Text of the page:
Jacob Chavis v. Jackson County Sheriff’s Department – civil service firing – Chavis was a deputy with the Jackson County Sheriff’s Department when he was fired in October 2015 for violating a policy controlling when a deputy may make an off-duty arrest. Chavis was off duty when he ended up in an encounter with another driver in which he claims the other driver suffered from road rage. He did not arrest her but informed her that other law enforcement officers were on their way and she should leave him alone. On appeal Chavis argues that the policy, which prohibits off-duty arrests if the officer is involved in the situation giving rise to the arrest did not apply since he did not arrest the other driver. On appeal, though, the Court “is not to determine issues of fact regarding whether an employee was guilty of the charge or not, but should only determine whether the commission acted in good faith based on the evidence before it.” In this case there was more than a scintilla behind the commission’s finding and the COA affirms.
Vadell Johnson v. State of Mississippi – claims in amended motion for new trial filed after notice of appeal – Around 1:00 a.m. on July 1, 2010, a shooting occurred at Fermier’s Club in Cleveland, Mississippi. Vadell Johnson was arrested and charged with the murder of Scottie Tutwiler Jr., the aggravated assault of Damien Story, the aggravated assault of Demonte Cox, and the possession of a firearm by a felon all arising from a shooting in 2010 at a club in Cleveland. He was convicted of murder, aggravated assault, and possession of a firearm by a felon. Story testified that he was introduced to Johnson at the club and turned to walk away when he was shot in t he arm. He turned around and saw Johnson with a gin in his hand. He fell and Johnson stood over him and shot him again. On appeal, Johnson challenges the weight and sufficiency of the evidence. He also claims he was denied a new trial because several jurors knew the victims. The claim regarding the jurors was contained in an amended motion for new trial which was filed after the notice of appeal was filed. “Accordingly, the circuit court lacked jurisdiction to consider the claims in Johnson’s amended motion. Because the circuit court did not consider the merits of the amended motion, there is no record before us to review.”
Markus Karl Sanders v. Sumie Sanders – custody – Marcus and Sumie Sanders consented to an irreconcilable differences divorce and agreed that the chancellor would determine custody of their daughter Kristen. The chancellor ended up awarding Sumie physical custody of Kristen and granted Marcus reasonable visitation. Marcus argues on appeal that the chancellor’s custody decision was based on a flawed Albright analysis. He also argues that the chancellor failed to address his request for declaratory relief related to an alleged risk of international child abduction since Sumie was from Japan. The COA affirms.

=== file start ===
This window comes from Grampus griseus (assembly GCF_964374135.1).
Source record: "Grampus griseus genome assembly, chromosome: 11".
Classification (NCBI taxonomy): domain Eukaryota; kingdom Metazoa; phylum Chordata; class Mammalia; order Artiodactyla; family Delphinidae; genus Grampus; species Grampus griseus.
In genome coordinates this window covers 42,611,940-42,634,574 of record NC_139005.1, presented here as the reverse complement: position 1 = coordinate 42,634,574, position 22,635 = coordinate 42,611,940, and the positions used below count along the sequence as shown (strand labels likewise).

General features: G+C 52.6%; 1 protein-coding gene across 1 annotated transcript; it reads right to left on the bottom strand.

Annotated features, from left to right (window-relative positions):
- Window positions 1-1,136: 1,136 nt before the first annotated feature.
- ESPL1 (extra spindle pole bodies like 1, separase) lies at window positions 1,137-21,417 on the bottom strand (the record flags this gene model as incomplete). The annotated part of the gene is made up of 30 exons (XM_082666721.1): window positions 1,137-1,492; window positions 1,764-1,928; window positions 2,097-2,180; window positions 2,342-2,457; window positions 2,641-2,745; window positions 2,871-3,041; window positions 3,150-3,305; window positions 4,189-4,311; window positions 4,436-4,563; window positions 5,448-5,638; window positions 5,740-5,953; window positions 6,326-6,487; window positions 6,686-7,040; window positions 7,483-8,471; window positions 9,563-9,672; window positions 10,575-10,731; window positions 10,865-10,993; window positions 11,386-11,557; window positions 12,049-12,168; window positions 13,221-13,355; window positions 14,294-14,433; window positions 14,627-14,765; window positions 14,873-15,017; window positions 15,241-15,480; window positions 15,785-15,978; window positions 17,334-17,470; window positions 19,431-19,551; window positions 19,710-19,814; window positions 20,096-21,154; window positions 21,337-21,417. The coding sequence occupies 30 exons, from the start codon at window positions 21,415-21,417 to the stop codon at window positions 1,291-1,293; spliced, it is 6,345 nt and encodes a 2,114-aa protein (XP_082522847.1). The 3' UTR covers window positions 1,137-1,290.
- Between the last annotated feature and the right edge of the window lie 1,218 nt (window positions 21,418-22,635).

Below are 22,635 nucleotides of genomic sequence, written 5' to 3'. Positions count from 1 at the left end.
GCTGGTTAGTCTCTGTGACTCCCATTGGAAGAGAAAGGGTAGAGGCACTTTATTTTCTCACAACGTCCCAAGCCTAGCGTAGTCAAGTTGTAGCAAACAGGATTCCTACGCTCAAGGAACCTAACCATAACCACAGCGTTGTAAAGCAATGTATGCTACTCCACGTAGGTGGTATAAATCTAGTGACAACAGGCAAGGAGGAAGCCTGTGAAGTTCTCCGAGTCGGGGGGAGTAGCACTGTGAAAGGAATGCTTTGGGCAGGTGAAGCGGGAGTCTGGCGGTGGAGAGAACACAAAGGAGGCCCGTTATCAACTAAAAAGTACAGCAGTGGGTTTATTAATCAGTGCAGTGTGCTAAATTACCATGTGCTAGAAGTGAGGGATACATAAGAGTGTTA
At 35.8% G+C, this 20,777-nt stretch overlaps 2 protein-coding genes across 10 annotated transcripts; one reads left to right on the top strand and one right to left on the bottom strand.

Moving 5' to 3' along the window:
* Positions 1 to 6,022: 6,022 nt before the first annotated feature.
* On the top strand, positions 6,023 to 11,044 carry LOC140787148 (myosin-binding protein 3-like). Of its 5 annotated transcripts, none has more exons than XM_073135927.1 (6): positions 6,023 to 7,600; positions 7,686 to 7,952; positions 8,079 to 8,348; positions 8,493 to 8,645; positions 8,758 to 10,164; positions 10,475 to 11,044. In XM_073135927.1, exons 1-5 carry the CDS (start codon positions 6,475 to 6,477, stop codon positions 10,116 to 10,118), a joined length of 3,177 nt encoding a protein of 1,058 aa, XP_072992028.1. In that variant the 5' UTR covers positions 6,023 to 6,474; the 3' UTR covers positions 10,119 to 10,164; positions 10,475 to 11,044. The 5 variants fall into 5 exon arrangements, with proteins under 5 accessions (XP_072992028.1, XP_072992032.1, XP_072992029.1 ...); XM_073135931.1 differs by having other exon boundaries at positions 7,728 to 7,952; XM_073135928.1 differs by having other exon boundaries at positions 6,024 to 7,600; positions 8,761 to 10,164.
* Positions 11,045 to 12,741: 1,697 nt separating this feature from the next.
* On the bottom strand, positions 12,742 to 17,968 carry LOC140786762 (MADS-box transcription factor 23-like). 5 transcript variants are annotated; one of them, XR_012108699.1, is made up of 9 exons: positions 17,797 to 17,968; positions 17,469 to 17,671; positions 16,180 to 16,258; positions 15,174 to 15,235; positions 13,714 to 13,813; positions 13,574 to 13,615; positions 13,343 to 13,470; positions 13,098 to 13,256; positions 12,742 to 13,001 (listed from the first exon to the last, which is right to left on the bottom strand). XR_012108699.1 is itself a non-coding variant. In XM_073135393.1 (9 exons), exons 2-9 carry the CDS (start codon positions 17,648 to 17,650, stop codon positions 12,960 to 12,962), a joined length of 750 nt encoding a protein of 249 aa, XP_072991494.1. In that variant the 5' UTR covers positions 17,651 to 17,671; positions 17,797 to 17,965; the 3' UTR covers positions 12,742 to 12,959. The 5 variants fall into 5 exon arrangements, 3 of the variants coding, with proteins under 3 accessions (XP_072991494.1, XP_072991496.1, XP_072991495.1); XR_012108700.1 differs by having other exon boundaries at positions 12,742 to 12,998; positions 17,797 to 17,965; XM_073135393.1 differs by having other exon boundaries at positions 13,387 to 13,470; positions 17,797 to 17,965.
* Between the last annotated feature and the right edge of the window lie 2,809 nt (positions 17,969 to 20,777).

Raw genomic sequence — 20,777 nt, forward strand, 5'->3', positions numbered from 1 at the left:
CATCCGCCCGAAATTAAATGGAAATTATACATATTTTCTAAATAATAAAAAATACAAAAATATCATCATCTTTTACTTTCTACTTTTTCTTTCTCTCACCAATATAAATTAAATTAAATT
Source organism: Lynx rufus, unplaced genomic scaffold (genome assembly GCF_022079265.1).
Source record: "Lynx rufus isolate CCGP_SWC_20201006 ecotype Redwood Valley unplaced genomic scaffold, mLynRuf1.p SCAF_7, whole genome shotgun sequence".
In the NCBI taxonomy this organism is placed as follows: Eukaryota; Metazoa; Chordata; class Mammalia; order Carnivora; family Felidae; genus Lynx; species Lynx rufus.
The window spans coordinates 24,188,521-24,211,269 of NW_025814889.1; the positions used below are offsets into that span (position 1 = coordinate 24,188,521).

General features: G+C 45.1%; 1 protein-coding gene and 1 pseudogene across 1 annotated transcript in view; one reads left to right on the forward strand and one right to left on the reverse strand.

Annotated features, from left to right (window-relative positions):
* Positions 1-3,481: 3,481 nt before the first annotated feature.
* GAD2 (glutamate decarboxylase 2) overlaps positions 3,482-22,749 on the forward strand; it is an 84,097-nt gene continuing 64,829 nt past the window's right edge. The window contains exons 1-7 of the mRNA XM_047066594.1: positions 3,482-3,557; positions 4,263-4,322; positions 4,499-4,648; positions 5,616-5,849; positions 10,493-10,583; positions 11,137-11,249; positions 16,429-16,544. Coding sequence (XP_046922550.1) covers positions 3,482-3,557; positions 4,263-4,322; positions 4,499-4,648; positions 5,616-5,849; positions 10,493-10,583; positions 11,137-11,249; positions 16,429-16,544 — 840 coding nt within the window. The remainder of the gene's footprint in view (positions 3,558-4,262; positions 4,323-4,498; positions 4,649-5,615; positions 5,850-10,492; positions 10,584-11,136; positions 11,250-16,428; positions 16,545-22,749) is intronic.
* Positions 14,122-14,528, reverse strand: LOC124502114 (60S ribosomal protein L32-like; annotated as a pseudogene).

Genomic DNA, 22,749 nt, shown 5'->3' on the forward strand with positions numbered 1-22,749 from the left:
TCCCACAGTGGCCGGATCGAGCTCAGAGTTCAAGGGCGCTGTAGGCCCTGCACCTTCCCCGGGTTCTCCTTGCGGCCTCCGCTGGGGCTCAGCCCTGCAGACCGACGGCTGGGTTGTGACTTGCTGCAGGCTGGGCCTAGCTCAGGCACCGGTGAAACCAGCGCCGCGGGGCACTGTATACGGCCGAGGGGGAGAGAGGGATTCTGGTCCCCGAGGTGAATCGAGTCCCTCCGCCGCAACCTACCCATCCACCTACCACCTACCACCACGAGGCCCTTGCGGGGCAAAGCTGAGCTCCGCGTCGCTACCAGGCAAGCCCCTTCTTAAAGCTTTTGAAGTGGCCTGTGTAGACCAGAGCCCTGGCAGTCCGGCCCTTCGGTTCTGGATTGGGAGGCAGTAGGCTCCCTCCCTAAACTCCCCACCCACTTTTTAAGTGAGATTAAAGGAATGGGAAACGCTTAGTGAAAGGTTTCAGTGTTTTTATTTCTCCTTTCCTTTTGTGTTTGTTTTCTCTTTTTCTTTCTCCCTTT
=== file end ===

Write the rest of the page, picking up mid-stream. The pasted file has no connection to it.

Cearic A. Barnes v. State of Mississippi – pcr – Charged with capital murder in August 2002, Barnes entered a guilty plea in exchange for a reduced charge of murder and was sentenced to life. He thereafter filed two pcr motions. In the second, which is the subject of the current appeal, he argued that his pcr motion was excepted from procedural bars because of an intervening decision of the Mississippi Supreme Court—Means
v. State, 43 So. 3d 438 (Miss. 2010). “Barnes argues that Means stands for the proposition that the absence of a record in this case, specifically the transcript of his guilty plea hearing, requires a reversal of the court’s dismissal.” However, Means involved a sentence of banishment which requires an on-the-record analysis which the MSSC could not do without a record. Since Barnes was not subject to a banishment order, Means is
not an intervening decision sufficient to overcome the procedural bars. The COA affirms the trial court denial of Barnes’ pcr motion.
Chasity Anderson v. Darnice Wiggins – conversion/summary judgment – Wiggins’ son was dating Chasity Anderson when he died from leukemia. Before he died, the son received a personal injury settlement over $350,000. He transferred $305,000 to Chasity. Wiggins sued Anderson for conversion and moved for summary judgment. Two days before the hearing, Anderson moved for a continuance because her attorney was so ill he had to suspend his law practice for 30 days. The trial court denied the request and granted summary judgment to Wiggins. On appeal Anderson argues that the chancellor lacked subject matter jurisdiction. The COA finds that because she did not raise it prior to the motion for summary judgment, it is waived. She also claims that it was error to deny a continuance and to grant summary judgment. The COA, in a 5-5 vote, affirms.
Pro se PCR appeal affirmed: